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Newton v. Kenific Group

United States District Court, D. Maryland

October 15, 2014


For Joshua Newton, Plaintiff: Gregg Howard Mosson, Stephen B Lebau, LEAD ATTORNEYS, Lebau and Neuworth LLC, Baltimore, MD.

For The Kenific Group, Defendant: Zachary Lee Erwin, LEAD ATTORNEY, Franklin and Prokopik PC, Baltimore, MD.

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William M. Nickerson, Senior United States District Judge.

Pending before the Court is Defendant's Partial Motion to Dismiss Plaintiff's Complaint. ECF No. 12. The motion is fully briefed. Upon consideration of the pleadings and applicable law, the Court determines that no hearing is necessary, Local Rule 105.6, and that Defendant's Partial Motion to Dismiss will be denied.


Plaintiff Joshua Newton alleges that Defendant, the Kenific Group, did not fulfill its promise of employment and brings this action to recover damages arising from his reliance on the proffered job. The facts, as alleged in the Complaint, are as follows.

Plaintiff began looking for new employment in October 2013 while working at Toyota Motor Credit. On October 8, Plaintiff interviewed with Defendant's representative, Kyle Brumby, where Plaintiff alleges he " made it crystal-clear" that he

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was secure in his current job and would only accept a position with Defendant if it provided greater compensation. Compl. ¶ 24, ECF No. 2. After the interview, Plaintiff received a written job offer from Defendant for a position as a Senior Program Analyst with a salary of $54,000, a start date of October 28, 2013, and instructions to complete employment forms. The written job offer also stated: " [t]he offer of employment is contingent upon successful completion of the reference background checks," " contingent upon your representation that you are not bound by the terms of any agreement with a previous employer," and " contingent upon [Plaintiff's] execution of the Company's standard employee agreement." Compl. Ex. 1 at 2-3, ECF No. 2-1.[1] The offer was further contingent on acceptance by October 16, 2013. Plaintiff alleges that Defendant did not disclose that employment was subject to any other contingencies and, instead, represented that the prospect of employment was " rock-solid." Compl. ¶ 79.

Plaintiff accepted Defendant's offer and resigned from his former job to be available on the specified start date. On October 21, Defendant informed Plaintiff that it would need to modify the start date pending government approval of Plaintiff's employment. Plaintiff alleges that prior to that date, " Defendant had not represented . . . that further review, or any other review, of Plaintiff's credentials was required." Compl. ¶ 50. At Brumby's request, Plaintiff met with Brumby again on October 24 to, allegedly, begin job training. During this meeting, Plaintiff alleges that " Brumby acted as if . . . Plaintiff had the job in hand." Compl. ¶ 57.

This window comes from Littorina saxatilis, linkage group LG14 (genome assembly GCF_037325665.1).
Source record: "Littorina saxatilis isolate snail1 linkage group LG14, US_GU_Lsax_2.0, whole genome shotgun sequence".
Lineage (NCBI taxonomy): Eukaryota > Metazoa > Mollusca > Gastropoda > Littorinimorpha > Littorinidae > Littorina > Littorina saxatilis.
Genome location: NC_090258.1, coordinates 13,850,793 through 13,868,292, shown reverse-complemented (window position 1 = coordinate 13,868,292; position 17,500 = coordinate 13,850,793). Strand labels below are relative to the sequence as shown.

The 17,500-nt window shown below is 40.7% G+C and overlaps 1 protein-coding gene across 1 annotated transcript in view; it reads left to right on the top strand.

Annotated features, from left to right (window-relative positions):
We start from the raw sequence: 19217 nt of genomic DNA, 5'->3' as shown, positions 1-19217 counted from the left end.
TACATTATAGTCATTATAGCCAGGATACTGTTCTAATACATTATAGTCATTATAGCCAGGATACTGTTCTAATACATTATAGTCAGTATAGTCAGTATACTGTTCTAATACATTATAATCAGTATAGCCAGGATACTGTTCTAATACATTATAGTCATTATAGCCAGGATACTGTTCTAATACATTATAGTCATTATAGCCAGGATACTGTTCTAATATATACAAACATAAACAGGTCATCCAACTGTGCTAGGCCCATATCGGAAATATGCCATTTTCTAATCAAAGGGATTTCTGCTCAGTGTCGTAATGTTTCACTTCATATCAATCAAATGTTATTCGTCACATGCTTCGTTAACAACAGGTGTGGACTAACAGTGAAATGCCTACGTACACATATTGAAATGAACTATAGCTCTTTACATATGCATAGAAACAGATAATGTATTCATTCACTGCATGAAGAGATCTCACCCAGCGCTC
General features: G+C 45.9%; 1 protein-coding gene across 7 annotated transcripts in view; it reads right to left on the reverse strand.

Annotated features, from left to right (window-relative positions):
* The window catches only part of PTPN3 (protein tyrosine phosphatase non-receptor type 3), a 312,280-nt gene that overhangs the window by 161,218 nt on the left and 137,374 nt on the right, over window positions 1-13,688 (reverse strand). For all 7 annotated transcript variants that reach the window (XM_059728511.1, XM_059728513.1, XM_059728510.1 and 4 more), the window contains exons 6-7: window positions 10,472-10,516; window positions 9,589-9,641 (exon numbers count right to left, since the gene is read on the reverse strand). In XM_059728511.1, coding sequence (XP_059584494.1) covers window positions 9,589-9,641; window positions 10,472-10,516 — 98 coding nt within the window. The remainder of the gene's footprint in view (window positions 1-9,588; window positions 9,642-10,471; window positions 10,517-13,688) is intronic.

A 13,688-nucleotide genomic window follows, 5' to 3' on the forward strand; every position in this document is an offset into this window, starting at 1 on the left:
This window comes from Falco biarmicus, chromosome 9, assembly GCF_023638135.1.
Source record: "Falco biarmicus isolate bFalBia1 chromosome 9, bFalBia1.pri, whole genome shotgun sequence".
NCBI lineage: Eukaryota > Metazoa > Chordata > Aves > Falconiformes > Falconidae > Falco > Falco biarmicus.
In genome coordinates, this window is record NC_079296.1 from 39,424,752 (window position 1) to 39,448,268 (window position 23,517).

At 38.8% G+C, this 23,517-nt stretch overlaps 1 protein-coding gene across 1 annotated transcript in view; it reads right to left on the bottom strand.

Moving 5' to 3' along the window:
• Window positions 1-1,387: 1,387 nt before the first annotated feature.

On October 28, Plaintiff emailed Defendant requesting information on his new start date and Defendant responded that Plaintiff would hear back the next day. Instead, Defendant did not communicate with Plaintiff until November 4, and shortly thereafter informed Plaintiff that his ré sumé was rejected by the government. Defendant thereafter allegedly " promised it was not going to leave Plaintiff 'out to dry'" and told Plaintiff he " needed to resign so that Defendant could offer him another position." Compl. ¶ ¶ 67-68. Plaintiff was " perplexed and disturbed by [this] request" and refused to resign until he was offered another position. Compl. ¶ ¶ 69-70. No replacement offer was ever made, and, in early November, Plaintiff alleges that Defendant informed him that he would not be hired.

Plaintiff initially brought this action in the Circuit Court for Baltimore County claiming negligent misrepresentation, promissory estoppel, and quantum meruit for services rendered during the interview process. Plaintiff requested both compensatory and punitive damages. Defendant, a Virginia corporation, removed the action to this Court invoking diversity jurisdiction. ECF No. 1. Defendant then filed the instant partial motion to dismiss the counts of negligent misrepresentation and promissory estoppel. ECF No. 12.


A complaint must be dismissed if it does not allege " enough facts to state a claim to relief plausible on its face." Bell A. Corp. v. Twombly, 550 U.S. 544, 570, 127 S.Ct. 1955, 167 L.Ed.2d 929 (2007). Under the plausibility standard, a complaint must contain " more than labels and conclusions" or a " formulaic recitation of the elements of a cause of action." Id. at 555. Rather, the complaint must be supported by factual allegations, " taken as true," that " raise a right to relief above the speculative level." Id. at 555-56.

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The Supreme Court has explained that " [t]hreadbare recitals of the elements of a cause of action, supported by mere conclusory statements, do not suffice" to plead a claim. Ashcroft v. Iqbal, 556 U.S. 662, 678, 129 S.Ct. 1937, 173 L.Ed.2d 868 (2009).

The plausibility standard requires that the pleader show more than a sheer possibility of success, although it does not impose a " probability requirement." Twombly, 550 U.S. at 556. Instead, " [a] claim has facial plausibility when the plaintiff pleads factual content that allows the court to draw the reasonable inference that the defendant is liable for the misconduct alleged." Iqbal, 556 U.S. at 663. Thus, a court must " draw on its judicial experience and common sense" to determine whether the pleader has stated a ...

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